Inflammation and vascular hyperpermeability have been shown to play an important role in the development of cardiovascular diseases, especially atherosclerosis. We are currently exploring innovative approaches to block vascular inflammation and enhance vascular stability. In this regard, we have shown that the novel protein Slit2 inhibits CCL2-induced chemotaxis of monocytes. Furthermore, we have shown that Slit2 inhibits lipopolysaccharides (LPS)-induced changes in proteins that promote vascular stability in endothelial cells. Our central hypothesis is that Slit2 will have a broad-based effect in inhibiting monocyte chemotaxis/transendothelial migration, leukocyte endothelial interaction and vascular permeability. These processes are important during the development of atherosclerosis. Exploring how Slit2 affects vascular dysfunction is of fundamental importance for developing novel therapies against various inflammatory disorders, including atherosclerosis. To this end, we will use an innovative, multi-disciplinary approach to analyze the anti-inflammatory/permeability properties of Slit2. First, we will analyze the effect of Slit2 on inflammation and vascular permeability in vitro and in vivo using a transgenic mouse model system expressing yellow fluorescent protein (YFP) in response to inflammatory stimuli, especially LPS and chemokine CCL2. Furthermore, we will map the region of Slit2 that possesses the anti-chemotactic/inflammatory properties and promotes vascular stability. Additionally, we will determine the clinical utility of the Slit2 molecule to prevent LPS and diet-induced atherosclerosis in ApoE-/- mouse model systems. These studies will provide novel rationales and concepts for the development of Slit2 as a therapeutic strategy for inflammatory disorders, such as atherosclerosis. Ultimately, insight gained from our proposed studies may help us to explore new translational approaches to combat atherosclerosis.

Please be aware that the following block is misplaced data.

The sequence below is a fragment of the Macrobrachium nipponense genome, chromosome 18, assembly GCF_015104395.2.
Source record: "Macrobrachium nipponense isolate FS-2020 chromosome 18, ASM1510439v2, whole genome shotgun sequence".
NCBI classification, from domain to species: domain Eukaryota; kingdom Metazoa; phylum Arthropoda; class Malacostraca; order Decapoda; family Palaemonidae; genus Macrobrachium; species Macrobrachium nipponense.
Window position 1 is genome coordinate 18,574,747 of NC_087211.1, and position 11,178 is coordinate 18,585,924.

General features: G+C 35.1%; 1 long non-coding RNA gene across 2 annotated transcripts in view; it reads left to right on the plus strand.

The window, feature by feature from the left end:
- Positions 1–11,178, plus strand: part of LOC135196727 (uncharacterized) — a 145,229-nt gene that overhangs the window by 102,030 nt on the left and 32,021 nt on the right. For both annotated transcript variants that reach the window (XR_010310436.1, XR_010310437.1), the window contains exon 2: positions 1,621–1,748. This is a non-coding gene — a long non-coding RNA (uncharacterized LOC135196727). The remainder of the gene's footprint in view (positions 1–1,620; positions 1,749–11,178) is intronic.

Atherosclerosis is a leading cause of mortality from cardiovascular diseases. It is therefore important to develop novel strategies against this disease. The proposed studies will explore the Slit2-mediated novel mechanisms which regulate vascular inflammation and vascular permeability that play an important role in the development of atherosclerosis. In addition, these studies will determine the clinical utility of Slit2 in blocking diet- and LPS-induced atherosclerosis in in vivo mouse models. Ultimately, the proposed studies will provide rationale and concepts for the development of novel therapies against various inflammatory disorders, including atherosclerosis.
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